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  • Field Studies
    Recent Field Studies
    Completed Field Studies
    Bradley, B. 2007. Short term impacts of changing grazing regime in central Idaho detected with remote sensing. Princeton University. Princeton, NJ.

    Abstract:  In this study, we use remote sensing to identify landscape scale changes in Landsat TM-derived Normalized Difference Vegetation Index (NDVI), a proxy for community greenness, following changes in land use in south-central Idaho. Grazing allotments in the study area have been managed by Lava Lake Land & Livestock since 2001, and recent landscape-scale changes include reduced grazing intensity, longer rest periods, and reduced grazing in riparian zones. Additionally, sheep bands owned by Lava Lake were collared with GPS receivers to track their daily locations during the 2004-2005 summer grazing seasons. We found that increased NDVI was more likely to occur adjacent to riparian channels, which have been a focus for ecological recovery by land managers at Lava Lake. Decreased NDVI was most likely within 500 m of sheep grazing. However, the extent of impact differed depending on land use and elevation. Decreased NDVI on allotments with a large reduction in total sheep numbers was most likely within only 60-150 m. Grazing on lands at elevations above 2300 m had no relationship to decreased NDVI. Our results suggest that grazing impacts are heterogeneous across the landscape, and depend strongly on stocking rates and elevation (which is correlated to precipitation). Spatial analysis of NDVI change can identify landscape-scale processes that may not be apparent from local monitoring. Patterns of change identified with remote sensing can guide ecosystem monitoring across extensive public and private lands.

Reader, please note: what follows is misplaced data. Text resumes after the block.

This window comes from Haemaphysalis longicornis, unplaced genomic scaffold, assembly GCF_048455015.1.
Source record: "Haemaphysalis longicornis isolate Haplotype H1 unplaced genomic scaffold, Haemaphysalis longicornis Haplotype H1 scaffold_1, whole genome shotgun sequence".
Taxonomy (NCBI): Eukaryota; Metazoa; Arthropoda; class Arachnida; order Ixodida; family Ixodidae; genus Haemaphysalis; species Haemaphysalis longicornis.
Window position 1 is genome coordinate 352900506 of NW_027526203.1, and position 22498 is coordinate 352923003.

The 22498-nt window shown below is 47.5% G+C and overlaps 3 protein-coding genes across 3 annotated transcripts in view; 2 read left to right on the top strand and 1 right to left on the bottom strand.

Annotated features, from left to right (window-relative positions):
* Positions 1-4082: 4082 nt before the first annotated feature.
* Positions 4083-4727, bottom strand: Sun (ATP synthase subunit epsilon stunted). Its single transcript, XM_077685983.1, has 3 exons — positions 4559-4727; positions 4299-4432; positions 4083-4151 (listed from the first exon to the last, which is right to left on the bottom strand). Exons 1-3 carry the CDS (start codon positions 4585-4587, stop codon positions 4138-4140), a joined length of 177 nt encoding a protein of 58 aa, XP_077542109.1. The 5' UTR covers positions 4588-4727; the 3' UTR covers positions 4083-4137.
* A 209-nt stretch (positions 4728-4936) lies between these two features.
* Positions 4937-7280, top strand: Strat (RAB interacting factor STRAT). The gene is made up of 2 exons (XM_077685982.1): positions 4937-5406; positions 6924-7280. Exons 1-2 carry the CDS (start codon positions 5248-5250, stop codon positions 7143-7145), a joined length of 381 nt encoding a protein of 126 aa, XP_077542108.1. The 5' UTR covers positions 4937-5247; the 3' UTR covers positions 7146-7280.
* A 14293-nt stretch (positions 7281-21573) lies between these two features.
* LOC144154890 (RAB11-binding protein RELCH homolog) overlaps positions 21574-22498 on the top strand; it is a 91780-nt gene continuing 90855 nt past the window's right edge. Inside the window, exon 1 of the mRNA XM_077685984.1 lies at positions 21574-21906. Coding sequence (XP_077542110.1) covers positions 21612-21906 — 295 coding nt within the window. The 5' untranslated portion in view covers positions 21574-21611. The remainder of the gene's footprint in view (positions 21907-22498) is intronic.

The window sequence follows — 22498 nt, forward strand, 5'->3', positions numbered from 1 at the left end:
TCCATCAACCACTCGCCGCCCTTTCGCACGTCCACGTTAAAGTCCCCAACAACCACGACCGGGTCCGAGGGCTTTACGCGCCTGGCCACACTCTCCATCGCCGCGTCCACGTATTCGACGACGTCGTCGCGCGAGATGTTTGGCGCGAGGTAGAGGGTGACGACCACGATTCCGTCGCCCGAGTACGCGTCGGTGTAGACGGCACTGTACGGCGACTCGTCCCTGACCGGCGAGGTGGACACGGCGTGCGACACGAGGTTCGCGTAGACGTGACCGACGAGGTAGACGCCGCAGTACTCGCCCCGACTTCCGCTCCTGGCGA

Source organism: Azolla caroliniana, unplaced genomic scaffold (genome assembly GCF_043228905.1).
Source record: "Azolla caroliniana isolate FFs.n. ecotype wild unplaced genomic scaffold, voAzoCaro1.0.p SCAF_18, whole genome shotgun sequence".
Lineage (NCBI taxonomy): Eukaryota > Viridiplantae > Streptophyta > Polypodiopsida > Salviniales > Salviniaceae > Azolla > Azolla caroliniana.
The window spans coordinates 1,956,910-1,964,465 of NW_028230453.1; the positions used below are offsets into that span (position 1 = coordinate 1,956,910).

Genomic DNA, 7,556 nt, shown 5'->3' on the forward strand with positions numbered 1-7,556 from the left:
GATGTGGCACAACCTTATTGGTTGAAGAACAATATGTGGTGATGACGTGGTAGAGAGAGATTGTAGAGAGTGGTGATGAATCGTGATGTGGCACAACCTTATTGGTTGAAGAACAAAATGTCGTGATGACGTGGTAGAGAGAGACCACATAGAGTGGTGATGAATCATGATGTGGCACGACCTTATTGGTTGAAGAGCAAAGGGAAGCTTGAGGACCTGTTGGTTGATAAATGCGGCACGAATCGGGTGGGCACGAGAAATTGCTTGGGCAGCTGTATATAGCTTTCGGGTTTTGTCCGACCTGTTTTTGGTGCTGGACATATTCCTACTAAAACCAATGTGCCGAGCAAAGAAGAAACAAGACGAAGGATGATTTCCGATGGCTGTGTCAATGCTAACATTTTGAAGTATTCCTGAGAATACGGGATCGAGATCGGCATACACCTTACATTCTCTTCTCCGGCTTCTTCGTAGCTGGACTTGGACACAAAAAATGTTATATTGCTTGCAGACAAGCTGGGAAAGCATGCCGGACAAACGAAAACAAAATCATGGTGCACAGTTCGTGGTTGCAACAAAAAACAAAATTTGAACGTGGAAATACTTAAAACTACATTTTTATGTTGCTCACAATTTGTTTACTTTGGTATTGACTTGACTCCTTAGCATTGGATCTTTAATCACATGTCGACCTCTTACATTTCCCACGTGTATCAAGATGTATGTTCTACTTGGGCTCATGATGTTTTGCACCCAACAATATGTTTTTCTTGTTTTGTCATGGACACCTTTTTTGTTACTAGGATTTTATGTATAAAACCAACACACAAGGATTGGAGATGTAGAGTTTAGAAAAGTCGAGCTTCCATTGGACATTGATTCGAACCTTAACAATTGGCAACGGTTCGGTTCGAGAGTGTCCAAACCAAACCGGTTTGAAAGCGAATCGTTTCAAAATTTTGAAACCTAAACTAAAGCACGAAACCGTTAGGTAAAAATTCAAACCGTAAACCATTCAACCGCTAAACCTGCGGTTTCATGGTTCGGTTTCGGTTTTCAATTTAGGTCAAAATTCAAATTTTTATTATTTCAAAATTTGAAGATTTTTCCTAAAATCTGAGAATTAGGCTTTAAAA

Recent Field Studies

    Ecological Assessments and Research Supported by the Lava Lake Institute:

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    Bradley, B. 2007. Short term impacts of changing grazing regime in central Idaho detected with remote sensing. Princeton University. Princeton, NJ.
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    Bunting, S. and E. Strand. 2008 Enhancing spatial heterogeneity of grazed landscapes: implications to the fire fuel matrix. University of Idaho. Moscow, ID.
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    Carlisle, J. 2007. Analysis of riparian bird population changes in the Pioneer Mountain Foothills at Lava Lake Ranch from 2001-2007. Boise, ID.
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    Caselton Lowe, C. 2008. An examination of insect communities and their response to changes in vegetation structure with emphasis on Coleoptera and Hymenoptera in a sagebrush steppe habitat in south-central Idaho. Master
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    Karl, J, K. Colson, A.R. Sands, and B. Unnasch. 2008. The Landscape Toolbox: Integrating Tools and Methods for Effective Rangeland Management at Multiple Spatial Scales. The Nature Conservancy, Boise, ID.
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    O'Sullivan, M.T., K. Murray, and S. Bergen. 2009. Maintaining Connectivity for Wide-Ranging Species: Pronghorn Migration Routes and Crucial Habitat in the Lost River Sinks Landscape. Hailey, ID.
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    Pollock, M. 2009.  Effects of sheep grazing and habitat composition on Brewer's sparrow and vesper sparrow habitat selection and breeding success in mountain big sagebrush steppe. Master
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    Strand, E., S. Bunting, and M.T. O'Sullivan. 2008. Change detection in quaking aspen using current and historical aerial photography. University of Idaho. Moscow, ID.
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    Wijayrante, U.C. and D. A. Pyke. 2007. Investigating seed longevity of Mountain and Wyoming Big Sagebrush. Forest and Rangeland ecosystem Science Center, USGS. Corvallis, OR.
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    Zaroban, D. 2008. Distribution, habitat use, ranging behavior, and disturbances influencing the Wood River sculpin. Department of Environmental Quality. Boise, ID.
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    P. O. Box 2249 • Hailey, Idaho 83333 • Phone 208.788.1378 • Fax 208.788.1264 • info@lavalakeinstitute.org
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